Archaeology, or archeology, is the study of human activity through the recovery and analysis of material culture. The archaeological record consists of artifacts, biofacts or ecofacts and cultural landscapes. Archaeology can be considered a branch of the humanities. In North America archaeology is a sub-field of anthropology, while in Europe it is viewed as either a discipline in its own right or a sub-field of other disciplines. Archaeologists study human prehistory and history, from the development of the first stone tools at Lomekwi in East Africa 3.3 million years ago up until recent decades. Archaeology is distinct from palaeontology, the study of fossil remains, it is important for learning about prehistoric societies, for whom there may be no written records to study. Prehistory includes over 99% of the human past, from the Paleolithic until the advent of literacy in societies across the world. Archaeology has various goals, which range from understanding culture history to reconstructing past lifeways to documenting and explaining changes in human societies through time.
The discipline involves surveying and analysis of data collected to learn more about the past. In broad scope, archaeology relies on cross-disciplinary research, it draws upon anthropology, art history, ethnology, geology, literary history, semiology, textual criticism, information sciences, statistics, paleography, paleontology and paleobotany. Archaeology developed out of antiquarianism in Europe during the 19th century, has since become a discipline practiced across the world. Archaeology has been used by nation-states to create particular visions of the past. Since its early development, various specific sub-disciplines of archaeology have developed, including maritime archaeology, feminist archaeology and archaeoastronomy, numerous different scientific techniques have been developed to aid archaeological investigation. Nonetheless, archaeologists face many problems, such as dealing with pseudoarchaeology, the looting of artifacts, a lack of public interest, opposition to the excavation of human remains.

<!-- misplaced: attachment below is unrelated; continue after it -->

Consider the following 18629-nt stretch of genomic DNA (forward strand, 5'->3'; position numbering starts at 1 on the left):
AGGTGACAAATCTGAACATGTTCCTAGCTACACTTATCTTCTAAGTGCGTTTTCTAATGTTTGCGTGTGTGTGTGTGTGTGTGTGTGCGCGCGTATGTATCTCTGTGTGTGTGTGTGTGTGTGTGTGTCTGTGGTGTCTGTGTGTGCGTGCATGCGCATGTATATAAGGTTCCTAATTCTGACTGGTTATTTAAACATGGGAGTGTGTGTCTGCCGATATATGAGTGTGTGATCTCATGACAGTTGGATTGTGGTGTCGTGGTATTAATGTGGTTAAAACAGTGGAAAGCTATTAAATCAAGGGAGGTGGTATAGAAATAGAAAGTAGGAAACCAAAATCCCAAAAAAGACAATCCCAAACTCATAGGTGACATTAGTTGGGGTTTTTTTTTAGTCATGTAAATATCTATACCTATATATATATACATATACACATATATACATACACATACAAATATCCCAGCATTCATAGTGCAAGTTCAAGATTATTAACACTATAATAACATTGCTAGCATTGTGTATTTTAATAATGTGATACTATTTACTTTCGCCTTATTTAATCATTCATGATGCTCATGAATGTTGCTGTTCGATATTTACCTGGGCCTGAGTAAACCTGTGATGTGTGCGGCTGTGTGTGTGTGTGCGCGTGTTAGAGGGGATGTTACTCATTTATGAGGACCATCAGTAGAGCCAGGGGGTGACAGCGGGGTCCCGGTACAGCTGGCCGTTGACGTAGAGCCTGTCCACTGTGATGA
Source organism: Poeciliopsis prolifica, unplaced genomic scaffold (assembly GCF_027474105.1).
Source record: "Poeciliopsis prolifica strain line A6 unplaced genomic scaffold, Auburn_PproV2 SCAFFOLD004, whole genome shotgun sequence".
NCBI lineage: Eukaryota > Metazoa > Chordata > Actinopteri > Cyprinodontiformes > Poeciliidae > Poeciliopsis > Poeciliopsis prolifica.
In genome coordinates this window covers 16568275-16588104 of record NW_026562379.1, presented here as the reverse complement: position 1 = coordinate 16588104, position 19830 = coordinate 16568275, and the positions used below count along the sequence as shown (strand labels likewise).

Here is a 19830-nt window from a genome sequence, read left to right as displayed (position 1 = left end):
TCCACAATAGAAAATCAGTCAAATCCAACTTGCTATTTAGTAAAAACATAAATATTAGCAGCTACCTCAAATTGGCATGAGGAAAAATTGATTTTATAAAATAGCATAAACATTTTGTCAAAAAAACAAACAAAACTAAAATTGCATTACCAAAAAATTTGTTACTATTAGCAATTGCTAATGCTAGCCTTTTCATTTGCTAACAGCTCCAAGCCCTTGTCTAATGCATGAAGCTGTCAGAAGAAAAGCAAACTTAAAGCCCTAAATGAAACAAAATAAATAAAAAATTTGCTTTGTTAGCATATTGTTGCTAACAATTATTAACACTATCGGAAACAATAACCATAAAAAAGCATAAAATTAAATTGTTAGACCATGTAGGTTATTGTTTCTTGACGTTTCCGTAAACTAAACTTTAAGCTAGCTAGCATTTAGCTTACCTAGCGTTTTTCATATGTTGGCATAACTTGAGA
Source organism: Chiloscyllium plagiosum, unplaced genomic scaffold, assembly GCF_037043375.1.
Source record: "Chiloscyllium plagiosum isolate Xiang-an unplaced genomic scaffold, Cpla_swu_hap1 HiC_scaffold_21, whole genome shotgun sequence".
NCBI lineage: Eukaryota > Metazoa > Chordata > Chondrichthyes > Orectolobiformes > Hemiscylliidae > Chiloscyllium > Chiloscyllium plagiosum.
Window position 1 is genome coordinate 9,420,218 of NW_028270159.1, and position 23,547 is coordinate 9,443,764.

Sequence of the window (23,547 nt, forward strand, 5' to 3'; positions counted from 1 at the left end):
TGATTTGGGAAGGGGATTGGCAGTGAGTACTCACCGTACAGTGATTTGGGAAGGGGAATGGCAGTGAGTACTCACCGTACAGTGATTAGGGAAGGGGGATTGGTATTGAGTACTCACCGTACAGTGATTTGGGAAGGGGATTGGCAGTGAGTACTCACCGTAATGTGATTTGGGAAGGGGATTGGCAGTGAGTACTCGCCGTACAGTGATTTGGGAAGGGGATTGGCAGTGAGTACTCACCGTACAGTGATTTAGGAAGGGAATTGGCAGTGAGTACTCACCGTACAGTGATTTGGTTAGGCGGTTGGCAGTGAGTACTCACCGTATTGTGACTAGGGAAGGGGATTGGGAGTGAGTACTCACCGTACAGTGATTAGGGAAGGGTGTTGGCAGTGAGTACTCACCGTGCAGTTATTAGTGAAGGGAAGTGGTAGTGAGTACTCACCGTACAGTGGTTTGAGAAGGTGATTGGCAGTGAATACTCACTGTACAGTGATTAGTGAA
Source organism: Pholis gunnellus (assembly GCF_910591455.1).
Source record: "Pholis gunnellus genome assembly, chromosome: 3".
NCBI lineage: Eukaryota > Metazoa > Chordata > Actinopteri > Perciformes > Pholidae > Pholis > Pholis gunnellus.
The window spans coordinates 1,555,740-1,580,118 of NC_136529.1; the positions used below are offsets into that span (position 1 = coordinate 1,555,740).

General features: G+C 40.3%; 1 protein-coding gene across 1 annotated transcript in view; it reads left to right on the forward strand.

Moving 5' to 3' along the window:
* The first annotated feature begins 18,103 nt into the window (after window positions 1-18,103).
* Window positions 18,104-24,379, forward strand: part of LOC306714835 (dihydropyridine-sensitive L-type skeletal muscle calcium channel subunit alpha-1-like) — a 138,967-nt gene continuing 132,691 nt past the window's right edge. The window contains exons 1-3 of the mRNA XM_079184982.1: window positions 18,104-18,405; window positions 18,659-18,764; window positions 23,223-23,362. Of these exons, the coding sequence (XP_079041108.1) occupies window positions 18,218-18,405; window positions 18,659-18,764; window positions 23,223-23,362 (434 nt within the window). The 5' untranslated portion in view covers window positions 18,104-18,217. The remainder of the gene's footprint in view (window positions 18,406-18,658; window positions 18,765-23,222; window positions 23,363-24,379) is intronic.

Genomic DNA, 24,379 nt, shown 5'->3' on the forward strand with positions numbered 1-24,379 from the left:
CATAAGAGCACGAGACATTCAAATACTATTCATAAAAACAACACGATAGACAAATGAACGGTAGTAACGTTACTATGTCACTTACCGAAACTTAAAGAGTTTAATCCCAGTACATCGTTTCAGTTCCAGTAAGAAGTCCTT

The science of archaeology grew out of the older multi-disciplinary study known as antiquarianism. Antiquarians studied history with particular attention to ancient artifacts and manuscripts, as well as historical sites. Antiquarianism focused on the empirical evidence that existed for the understanding of the past, encapsulated in the motto of the 18th-century antiquary, Sir Richard Colt Hoare, "We speak from facts not theory". Tentative steps towards the systematization of archaeology as a science took place during the Enlightenment era in Europe in the 17th and 18th centuries. In Europe, philosophical interest in the remains of Greco-Roman civilization and the rediscovery of classical culture began in the late Middle Age. Flavio Biondo, an Italian Renaissance humanist historian, created a systematic guide to the ruins and topography of ancient Rome in the early 15th century, for which he has been called an early founder of archaeology. Antiquarians of the 16th century, including John Leland and William Camden, conducted surveys of the English countryside, drawing and interpreting the monuments that they encountered.
One of the first sites to undergo archaeological excavation was Stonehenge and other megalithic monuments in England. John Aubrey was a pioneer archaeologist who recorded numerous megalithic and other field monuments in southern England, he was ahead of his time in the analysis of his findings. He attempted to chart the chronological stylistic evolution of handwriting, medieval architecture and shield-shapes. Excavations were carried out by the Spanish military engineer Roque Joaquín de Alcubierre in the ancient towns of Pompeii and Herculaneum, both of, covered by ash during the Eruption of Mount Vesuvius in AD 79; these excavations began in 1748 in Pompeii, while in Herculaneum they began in 1738. The discovery of entire towns, complete with utensils and human shapes, as well the unearthing of frescos, had a big impact throughout Europe. However, prior to the development of modern techniques, excavations tended to be haphazard; the father of archaeological excavation was William Cunnington. He undertook excavations in Wiltshire from around 1798.